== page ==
“Not, yet, we haven’t.” I answered. “What time is the latest appointment? Probably can’t get there before 6.”

“Didja hear that?” Jeff asked the caller. “Ok. 6 o’clock, it is. What’s that?”

His voice swelled with happiness and pride; his answer booming out of a mile-wide smile. “We’ve been married 5 years!”

“Not, yet, we haven’t!” I shouted back.

“Didja hear that?” Jeff guffawed. “She said, not yet, we haven’t.”

I wonder what the other person’s impression was of my retort. To Jeff and I, it was a silly, humorous complaint and retort. A full-swing, fast-paced verbal dance, we often threw at each other. It stemmed first from frustration, and later, my fear.

Years before, Jeff had either done something I had asked him not to, or hadn’t done something I had asked him to do. Whichever it was, my ending escalated to, “You keep that up and we’re not gonna make it to our 5th anniversary!”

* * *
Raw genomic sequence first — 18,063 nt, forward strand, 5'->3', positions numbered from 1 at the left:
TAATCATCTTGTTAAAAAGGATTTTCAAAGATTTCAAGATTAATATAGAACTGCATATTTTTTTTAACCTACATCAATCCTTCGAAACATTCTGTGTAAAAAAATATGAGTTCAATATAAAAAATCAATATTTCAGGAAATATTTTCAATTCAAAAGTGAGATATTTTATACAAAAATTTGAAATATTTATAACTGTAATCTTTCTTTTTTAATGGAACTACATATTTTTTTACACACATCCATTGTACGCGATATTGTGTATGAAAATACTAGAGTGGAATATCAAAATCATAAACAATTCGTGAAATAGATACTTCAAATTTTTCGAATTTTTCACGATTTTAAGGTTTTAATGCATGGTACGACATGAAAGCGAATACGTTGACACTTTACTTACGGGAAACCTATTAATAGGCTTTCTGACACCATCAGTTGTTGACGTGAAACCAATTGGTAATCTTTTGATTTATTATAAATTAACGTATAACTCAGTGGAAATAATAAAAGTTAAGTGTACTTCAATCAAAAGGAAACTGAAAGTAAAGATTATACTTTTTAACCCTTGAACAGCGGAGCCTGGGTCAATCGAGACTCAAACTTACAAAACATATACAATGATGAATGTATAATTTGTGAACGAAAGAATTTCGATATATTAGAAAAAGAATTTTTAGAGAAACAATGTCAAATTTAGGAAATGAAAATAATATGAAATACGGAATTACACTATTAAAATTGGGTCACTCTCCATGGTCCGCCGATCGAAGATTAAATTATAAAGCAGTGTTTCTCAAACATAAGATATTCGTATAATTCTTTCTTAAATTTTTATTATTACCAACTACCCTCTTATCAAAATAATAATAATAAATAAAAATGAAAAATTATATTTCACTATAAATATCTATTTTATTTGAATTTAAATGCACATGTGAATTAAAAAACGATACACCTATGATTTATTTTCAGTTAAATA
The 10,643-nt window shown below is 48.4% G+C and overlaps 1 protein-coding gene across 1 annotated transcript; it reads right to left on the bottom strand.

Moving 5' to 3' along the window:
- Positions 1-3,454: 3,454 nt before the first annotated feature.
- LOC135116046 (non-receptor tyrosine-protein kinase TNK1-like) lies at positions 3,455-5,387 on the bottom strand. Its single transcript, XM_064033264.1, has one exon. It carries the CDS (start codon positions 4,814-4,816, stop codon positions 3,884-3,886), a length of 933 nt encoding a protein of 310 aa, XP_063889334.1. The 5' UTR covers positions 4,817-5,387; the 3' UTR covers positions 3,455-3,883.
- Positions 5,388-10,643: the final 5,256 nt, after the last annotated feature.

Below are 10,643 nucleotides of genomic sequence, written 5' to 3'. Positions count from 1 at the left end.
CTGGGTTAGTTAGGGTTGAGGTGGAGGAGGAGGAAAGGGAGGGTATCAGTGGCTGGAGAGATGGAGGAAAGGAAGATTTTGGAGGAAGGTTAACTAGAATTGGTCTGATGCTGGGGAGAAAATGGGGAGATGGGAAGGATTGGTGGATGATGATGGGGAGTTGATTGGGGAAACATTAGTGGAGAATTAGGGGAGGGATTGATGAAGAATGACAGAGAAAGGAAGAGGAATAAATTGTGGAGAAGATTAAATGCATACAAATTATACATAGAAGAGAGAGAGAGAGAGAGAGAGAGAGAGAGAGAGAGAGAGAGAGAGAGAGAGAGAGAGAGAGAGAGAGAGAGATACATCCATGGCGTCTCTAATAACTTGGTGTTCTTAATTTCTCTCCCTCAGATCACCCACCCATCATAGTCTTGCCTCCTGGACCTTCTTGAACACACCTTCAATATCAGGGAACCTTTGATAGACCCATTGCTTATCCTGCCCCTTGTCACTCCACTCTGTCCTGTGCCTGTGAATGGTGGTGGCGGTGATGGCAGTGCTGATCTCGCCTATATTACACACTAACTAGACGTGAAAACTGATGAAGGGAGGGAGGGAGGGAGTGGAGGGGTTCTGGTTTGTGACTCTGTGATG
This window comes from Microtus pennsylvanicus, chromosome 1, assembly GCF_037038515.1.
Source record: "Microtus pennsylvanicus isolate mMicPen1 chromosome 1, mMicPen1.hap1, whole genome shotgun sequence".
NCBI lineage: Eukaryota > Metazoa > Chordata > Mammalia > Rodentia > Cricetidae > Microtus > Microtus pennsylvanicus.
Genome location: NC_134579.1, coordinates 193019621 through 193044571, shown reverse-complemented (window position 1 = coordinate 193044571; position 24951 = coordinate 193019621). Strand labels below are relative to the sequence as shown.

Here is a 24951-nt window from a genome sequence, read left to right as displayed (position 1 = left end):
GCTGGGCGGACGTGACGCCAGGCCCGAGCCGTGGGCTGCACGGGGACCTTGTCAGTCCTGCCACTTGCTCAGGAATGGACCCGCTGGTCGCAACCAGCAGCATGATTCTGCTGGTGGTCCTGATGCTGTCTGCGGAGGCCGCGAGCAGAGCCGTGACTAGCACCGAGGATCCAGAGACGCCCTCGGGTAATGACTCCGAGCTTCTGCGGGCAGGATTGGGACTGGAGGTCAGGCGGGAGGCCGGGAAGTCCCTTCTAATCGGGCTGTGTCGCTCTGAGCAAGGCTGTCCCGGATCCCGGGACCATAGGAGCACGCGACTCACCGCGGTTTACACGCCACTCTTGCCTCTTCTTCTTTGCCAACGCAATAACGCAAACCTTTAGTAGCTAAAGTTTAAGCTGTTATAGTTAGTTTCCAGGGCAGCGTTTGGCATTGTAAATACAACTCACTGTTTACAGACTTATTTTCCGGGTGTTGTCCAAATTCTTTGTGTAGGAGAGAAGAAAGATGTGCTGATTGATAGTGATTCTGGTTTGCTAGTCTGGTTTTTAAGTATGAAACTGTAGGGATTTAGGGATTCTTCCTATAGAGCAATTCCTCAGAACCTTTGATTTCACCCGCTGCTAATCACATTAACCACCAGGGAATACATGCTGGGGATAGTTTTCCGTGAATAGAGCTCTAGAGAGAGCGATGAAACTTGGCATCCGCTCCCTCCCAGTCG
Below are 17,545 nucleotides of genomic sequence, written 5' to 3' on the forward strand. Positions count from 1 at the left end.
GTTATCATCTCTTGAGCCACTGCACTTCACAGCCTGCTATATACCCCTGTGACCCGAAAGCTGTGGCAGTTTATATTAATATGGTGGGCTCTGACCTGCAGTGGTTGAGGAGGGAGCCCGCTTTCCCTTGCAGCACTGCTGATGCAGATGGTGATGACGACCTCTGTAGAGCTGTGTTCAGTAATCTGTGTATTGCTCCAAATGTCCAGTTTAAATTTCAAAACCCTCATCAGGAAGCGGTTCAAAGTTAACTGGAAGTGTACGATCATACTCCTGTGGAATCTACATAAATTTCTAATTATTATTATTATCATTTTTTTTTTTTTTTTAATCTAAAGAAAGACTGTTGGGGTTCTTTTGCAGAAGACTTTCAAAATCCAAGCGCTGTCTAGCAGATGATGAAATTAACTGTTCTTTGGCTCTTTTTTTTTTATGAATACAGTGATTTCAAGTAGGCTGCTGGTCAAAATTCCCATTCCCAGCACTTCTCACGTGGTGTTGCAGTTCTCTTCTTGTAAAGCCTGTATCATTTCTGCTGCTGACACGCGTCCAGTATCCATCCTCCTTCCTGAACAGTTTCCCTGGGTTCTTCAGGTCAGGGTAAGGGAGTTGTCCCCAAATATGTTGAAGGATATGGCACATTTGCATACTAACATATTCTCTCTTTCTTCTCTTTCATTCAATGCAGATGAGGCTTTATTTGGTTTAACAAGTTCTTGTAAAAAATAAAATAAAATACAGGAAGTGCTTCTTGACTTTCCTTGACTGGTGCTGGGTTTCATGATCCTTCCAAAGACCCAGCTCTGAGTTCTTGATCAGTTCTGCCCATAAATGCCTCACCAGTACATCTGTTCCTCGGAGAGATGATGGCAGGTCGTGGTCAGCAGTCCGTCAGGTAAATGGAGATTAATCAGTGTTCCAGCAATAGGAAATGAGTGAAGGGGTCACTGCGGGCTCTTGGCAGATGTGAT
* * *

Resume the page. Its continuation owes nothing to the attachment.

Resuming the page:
I continued to use it, after that. Sometimes, joking. Sometimes, not.

I used it when he’d come back from the kitchen with a bowl of ice cream, never having asked me if I wanted some. I used it when Jeff accidentally said something that could be hilariously misconstrued as a complaint, but very much wasn’t.

I used it after philosophical discussions, when we could not find a common ground. I used it when things didn’t quite go the way I wanted. I used it when he’d joke with a waitress that I needed a whole ‘nother day to look at the menu. I used it to emphasize the damaging stupidity of chewing tobacco. I used it, creatively, in countless ways.

No matter which way it went, though, Jeff’s reply followed formula, too. It always started with, “You wouldn’t be so lucky!”

It always ended with a variation of a good-natured, extended promise. “I’m gonna live ‘til I’m 80! You’ll see.” “I’m gonna live so long, you’d wish you’d gotten rid of me.” “I’m gonna be botherin’ you for a long, long time, Wort.”

I don’t doubt the person on the other side of the phone knew we were kidding. I just wonder if  our conversation ever crossed their mind, again.

Quote for the Week: 2019 07 02 Some inside jokes are easy to explain jakorte

Memorable

The first time we went to church, Jeff was reluctant to ask if anyone knew our caller. I’m not sure why. When I asked about it, he just said, “Next time.” I didn’t push it, because, well, I wasn’t the reason we were there.